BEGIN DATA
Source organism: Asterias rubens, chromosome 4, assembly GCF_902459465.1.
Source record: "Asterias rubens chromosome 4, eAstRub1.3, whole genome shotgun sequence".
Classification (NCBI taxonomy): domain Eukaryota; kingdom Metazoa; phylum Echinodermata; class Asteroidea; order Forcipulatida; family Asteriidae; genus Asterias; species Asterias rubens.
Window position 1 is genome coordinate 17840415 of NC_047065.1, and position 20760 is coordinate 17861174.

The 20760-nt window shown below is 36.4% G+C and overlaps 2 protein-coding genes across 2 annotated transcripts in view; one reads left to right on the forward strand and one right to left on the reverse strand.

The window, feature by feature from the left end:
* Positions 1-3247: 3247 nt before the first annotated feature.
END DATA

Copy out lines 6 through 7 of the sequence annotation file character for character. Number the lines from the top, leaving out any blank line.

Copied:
The window, feature by feature from the left end:
* Positions 1-3247: 3247 nt before the first annotated feature.